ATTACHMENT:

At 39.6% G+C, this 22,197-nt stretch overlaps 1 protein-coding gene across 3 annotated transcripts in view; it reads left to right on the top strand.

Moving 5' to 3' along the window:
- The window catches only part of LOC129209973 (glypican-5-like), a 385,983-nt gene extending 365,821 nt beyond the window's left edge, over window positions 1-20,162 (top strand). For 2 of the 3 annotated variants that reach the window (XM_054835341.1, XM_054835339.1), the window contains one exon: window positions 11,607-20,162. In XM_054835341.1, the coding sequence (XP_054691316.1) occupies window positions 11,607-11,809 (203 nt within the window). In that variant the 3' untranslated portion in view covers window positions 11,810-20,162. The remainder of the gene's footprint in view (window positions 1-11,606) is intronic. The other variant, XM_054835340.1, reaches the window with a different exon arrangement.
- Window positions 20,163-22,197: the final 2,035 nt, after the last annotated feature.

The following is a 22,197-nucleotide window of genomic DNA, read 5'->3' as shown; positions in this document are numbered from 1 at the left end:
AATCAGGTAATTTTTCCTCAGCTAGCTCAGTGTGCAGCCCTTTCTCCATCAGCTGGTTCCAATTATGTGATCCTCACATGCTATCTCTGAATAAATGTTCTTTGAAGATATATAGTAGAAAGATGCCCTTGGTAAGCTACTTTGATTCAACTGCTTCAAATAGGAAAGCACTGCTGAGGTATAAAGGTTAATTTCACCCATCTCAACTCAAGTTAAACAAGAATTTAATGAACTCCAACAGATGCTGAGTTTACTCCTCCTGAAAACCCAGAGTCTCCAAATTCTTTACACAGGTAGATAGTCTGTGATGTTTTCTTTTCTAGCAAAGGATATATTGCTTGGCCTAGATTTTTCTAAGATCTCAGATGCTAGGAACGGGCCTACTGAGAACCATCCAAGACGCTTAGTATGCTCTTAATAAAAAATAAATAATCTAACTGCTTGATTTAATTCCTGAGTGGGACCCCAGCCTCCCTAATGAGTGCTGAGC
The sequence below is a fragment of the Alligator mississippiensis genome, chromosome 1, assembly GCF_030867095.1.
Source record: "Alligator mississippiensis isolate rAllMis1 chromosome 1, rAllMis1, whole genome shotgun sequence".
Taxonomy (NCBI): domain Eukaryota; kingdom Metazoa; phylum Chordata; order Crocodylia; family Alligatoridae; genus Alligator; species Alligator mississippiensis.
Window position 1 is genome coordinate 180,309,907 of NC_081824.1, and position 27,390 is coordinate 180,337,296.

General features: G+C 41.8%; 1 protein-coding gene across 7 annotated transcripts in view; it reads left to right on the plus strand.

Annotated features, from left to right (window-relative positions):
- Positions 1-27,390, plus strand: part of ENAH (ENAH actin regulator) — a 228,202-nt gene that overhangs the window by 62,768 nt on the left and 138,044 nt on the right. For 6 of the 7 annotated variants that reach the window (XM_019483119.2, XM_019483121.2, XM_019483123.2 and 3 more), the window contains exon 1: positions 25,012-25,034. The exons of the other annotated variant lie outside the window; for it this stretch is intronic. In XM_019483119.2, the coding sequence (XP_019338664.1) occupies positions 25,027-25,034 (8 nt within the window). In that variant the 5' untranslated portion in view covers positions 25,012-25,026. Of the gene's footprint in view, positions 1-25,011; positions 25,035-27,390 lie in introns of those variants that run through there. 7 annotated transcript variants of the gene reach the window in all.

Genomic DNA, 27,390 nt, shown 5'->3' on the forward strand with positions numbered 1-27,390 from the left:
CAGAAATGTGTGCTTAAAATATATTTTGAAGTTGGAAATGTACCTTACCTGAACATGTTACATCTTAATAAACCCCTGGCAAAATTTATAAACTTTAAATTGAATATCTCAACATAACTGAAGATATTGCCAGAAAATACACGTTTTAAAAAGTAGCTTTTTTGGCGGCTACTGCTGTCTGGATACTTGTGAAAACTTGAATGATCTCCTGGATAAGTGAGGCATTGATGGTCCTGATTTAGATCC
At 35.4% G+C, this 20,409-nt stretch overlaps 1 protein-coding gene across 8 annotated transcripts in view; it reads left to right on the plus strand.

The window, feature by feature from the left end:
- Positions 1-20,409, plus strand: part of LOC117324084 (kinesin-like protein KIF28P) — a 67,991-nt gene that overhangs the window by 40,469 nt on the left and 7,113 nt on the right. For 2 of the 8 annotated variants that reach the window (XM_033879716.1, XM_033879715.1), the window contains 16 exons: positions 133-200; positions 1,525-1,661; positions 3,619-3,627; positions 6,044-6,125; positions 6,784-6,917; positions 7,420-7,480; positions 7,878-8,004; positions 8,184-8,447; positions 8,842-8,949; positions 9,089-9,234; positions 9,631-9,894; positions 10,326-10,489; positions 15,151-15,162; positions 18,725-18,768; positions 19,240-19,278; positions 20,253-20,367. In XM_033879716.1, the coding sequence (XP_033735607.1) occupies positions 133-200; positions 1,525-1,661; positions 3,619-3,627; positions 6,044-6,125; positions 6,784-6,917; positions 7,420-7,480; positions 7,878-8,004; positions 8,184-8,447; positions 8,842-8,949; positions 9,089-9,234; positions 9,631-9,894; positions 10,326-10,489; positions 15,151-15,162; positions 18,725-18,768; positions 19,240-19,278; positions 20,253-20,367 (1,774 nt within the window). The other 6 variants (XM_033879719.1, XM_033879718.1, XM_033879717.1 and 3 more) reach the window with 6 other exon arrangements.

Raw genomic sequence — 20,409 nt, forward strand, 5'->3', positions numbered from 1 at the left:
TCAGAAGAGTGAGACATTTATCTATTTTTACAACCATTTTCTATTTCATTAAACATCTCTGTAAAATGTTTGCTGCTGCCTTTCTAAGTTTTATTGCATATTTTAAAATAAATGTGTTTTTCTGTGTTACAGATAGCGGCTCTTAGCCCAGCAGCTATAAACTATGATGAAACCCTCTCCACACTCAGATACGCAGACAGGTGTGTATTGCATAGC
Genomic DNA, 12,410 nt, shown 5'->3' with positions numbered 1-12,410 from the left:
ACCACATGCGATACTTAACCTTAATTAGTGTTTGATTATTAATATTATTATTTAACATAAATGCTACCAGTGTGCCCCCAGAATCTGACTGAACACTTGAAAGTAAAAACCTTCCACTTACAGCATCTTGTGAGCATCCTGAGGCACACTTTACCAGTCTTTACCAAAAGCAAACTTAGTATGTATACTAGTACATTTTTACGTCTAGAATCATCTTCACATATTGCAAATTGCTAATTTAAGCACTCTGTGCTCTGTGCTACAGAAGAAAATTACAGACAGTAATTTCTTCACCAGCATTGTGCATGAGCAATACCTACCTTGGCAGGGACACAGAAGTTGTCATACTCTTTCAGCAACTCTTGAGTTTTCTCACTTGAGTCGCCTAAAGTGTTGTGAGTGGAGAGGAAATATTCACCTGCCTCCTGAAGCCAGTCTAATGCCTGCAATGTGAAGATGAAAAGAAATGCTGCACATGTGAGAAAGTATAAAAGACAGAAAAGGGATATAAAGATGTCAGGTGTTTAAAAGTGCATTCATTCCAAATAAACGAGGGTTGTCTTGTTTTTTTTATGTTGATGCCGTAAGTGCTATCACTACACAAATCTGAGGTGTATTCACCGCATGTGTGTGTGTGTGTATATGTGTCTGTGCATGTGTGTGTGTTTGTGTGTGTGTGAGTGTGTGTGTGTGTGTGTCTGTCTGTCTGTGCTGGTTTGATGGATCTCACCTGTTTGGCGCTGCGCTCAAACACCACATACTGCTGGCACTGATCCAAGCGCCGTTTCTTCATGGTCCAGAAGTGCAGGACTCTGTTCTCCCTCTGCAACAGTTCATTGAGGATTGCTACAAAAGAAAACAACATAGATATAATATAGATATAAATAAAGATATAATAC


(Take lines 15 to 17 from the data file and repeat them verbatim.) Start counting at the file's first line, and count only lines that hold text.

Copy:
CAGAAATGTGTGCTTAAAATATATTTTGAAGTTGGAAATGTACCTTACCTGAACATGTTACATCTTAATAAACCCCTGGCAAAATTTATAAACTTTAAATTGAATATCTCAACATAACTGAAGATATTGCCAGAAAATACACGTTTTAAAAAGTAGCTTTTTTGGCGGCTACTGCTGTCTGGATACTTGTGAAAACTTGAATGATCTCCTGGATAAGTGAGGCATTGATGGTCCTGATTTAGATCC
At 35.4% G+C, this 20,409-nt stretch overlaps 1 protein-coding gene across 8 annotated transcripts in view; it reads left to right on the plus strand.

The window, feature by feature from the left end: